RHUBARB – apparently – is not a fruit but a vegetable. This assertion is made in numerous gardening books, conflicting a US Customs Court ruling in Buffalo, New York State, back in 1947, that Rheum rhabarbarum was most definitely a fruit – so I’m happy with that.
I cannot quite see it as a veg, as rhubarb pies and preserves are always sweetened with sugar for a fruity feel.
So let’s compromise by saying it’s technically a veg but is legally considered a fruit. And who are we to argue with those in Trump-land?
Over here, D T Brown has been at the forefront of rhubarb breeding. They were the first to introduce Livingstone, the original autumn cropping variety several years ago and recently launched Poulton’s Pride which crops for up to ten months of the year.
Now DTB claims to offer one of the sweetest varieties customers can buy.
Poulton’s Red is a brand new challenger, the latest in day-neutral breeding and is their sweetest rhubarb yet. Remarkable in trials for its vigour and deep green leaves, the most eye-catching feature was the bright red, stringless stems – the strongest red the company has ever seen.
Rhubarb is close to DTB’s hearts and the firm’s exclusive Poulton’s Pride is proving very popular with customers. Named after D T Brown’s hometown of Poulton-le-Fylde in Lancashire, Poulton’s Pride is British-bred and was first discovered at a grower’s trial a couple of years ago.
A few stems were bought back to cook and taste and DTB was astonished at how deliciously sweet the rosy red-flushed stems were, complete with a totally unique taste with traces of almond, pineapple and banana coming to the fore followed by just a hint of characteristic sharpness.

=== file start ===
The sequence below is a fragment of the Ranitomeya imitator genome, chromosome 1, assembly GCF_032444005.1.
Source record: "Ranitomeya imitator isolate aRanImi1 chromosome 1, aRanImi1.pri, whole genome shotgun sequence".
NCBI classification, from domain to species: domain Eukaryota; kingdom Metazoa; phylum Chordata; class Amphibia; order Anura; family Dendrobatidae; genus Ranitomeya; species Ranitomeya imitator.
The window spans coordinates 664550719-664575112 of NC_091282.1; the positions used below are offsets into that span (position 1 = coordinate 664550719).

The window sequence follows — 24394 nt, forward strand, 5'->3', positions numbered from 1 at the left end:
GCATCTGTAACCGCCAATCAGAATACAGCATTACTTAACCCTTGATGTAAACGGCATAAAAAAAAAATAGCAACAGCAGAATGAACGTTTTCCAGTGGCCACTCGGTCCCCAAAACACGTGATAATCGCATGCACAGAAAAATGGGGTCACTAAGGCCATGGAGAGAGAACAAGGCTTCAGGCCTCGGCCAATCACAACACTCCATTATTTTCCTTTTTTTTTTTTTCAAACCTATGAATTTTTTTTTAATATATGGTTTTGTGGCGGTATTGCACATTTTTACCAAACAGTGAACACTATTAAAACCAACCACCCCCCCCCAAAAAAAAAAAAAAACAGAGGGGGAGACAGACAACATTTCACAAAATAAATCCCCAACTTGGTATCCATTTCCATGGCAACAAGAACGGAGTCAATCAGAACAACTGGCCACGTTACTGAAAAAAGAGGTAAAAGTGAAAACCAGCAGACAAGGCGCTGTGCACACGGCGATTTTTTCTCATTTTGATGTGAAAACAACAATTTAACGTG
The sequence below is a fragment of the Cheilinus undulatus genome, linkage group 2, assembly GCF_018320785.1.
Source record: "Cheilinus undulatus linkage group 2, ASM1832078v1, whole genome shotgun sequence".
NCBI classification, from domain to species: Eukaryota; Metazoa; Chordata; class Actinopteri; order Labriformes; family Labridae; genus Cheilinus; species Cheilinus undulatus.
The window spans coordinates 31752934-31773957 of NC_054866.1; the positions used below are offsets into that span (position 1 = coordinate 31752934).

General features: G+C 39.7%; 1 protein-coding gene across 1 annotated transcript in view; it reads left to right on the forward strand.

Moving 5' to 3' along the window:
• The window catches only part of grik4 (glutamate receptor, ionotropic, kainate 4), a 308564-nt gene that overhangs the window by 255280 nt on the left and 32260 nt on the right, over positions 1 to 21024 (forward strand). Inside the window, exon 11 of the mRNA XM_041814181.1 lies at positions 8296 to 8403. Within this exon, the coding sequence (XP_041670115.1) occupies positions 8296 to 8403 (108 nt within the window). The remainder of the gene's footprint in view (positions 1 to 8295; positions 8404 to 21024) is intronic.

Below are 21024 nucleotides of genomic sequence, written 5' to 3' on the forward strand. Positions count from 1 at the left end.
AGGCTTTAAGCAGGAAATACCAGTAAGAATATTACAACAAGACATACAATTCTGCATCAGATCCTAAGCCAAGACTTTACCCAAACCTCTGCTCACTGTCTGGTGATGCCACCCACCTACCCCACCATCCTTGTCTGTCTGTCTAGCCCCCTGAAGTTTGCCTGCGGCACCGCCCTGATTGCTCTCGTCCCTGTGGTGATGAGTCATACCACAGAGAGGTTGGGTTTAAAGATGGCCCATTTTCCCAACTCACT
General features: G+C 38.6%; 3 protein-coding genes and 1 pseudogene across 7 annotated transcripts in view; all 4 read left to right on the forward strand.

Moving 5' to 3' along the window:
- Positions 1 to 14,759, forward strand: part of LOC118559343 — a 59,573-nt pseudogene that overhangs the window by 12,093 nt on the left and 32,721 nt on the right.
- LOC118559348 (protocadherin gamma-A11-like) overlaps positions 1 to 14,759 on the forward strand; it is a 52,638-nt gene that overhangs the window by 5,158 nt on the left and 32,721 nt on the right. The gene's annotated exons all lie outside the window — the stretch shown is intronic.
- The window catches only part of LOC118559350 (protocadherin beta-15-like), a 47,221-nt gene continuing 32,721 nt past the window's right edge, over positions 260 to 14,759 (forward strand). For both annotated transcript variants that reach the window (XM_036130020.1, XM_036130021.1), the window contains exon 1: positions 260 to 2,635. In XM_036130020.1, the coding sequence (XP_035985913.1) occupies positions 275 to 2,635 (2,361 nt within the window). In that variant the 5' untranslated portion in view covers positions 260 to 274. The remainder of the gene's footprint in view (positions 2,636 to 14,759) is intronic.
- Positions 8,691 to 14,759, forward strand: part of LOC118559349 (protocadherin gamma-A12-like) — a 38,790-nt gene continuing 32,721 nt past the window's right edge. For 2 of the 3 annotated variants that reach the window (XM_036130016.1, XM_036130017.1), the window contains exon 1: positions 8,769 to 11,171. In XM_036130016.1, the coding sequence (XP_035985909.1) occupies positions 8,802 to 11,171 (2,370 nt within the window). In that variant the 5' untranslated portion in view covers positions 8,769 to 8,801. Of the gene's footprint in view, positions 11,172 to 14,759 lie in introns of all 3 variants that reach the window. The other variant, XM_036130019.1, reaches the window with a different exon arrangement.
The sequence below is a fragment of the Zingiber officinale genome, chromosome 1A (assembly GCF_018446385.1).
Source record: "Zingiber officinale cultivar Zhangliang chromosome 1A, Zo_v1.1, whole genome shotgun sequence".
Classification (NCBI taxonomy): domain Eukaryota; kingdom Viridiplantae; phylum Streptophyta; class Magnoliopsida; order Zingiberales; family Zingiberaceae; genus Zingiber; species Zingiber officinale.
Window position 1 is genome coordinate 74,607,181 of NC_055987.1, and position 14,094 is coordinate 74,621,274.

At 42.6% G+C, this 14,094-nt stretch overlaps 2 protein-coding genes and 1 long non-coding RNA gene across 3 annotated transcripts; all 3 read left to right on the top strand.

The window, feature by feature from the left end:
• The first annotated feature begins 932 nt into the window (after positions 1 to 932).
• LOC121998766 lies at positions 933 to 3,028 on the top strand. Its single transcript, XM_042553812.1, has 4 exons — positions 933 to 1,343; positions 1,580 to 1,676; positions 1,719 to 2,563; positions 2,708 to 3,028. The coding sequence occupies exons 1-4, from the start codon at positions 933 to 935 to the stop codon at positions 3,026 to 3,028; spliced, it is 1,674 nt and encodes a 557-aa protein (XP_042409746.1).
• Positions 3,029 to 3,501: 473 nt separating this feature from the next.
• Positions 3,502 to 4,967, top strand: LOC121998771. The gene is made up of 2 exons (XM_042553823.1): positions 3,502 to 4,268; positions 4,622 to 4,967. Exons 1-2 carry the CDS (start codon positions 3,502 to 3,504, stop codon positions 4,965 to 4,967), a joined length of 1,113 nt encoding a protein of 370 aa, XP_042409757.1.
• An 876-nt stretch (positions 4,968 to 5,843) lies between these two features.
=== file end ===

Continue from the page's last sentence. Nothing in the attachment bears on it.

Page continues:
D T Brown’s general manager Tim Jeffries says: “I was tremendously excited to see such deep red stems in the trials because with rhubarb, generally, the redder the stem the sweeter the taste and it certainly didn’t disappoint.
“The flavour of Poulton’s Red is the sweetest I’ve ever tasted . . . and we’ve tasted quite a few!”
Not only does Poulton’s Pride have a fabulous flavour, it will keep on cropping and cropping because it doesn’t go dormant in summer like other rhubarb varieties. This dormancy has been bred out so gardeners can enjoy harvesting from as early as February – if forced – and continue through to November. And that’s ten months of the year.
Supplied as strong young plants in 9cm pots, unlike normal rhubarbs you’ll even get a small crop this year in late summer to early autumn. Three plants are sufficient to give you a good crop over such a long period.
They are available to buy right now. A 9cm potted plant costs £7.95, but customers can go for three plants for £15.90, saving £7.95. Plants will be delivered from mid-May.
⏩⏩➡» To order plants or request a copy of the Fruit & Vegetables Grower’s Seed & Plant Catalogue 2019, call 0845 3710532 or go to www.dtbrownseeds.co.uk
⏩⏩➡» Never eat or cook the leaves of rhubarb as they are filled with oxalic acid and, as such, are highly toxic.
⏩⏩➡» Supreme sticks: Top – a basket of Poulton’s Red; above – sticks of its close relative, Poulton’s Pride.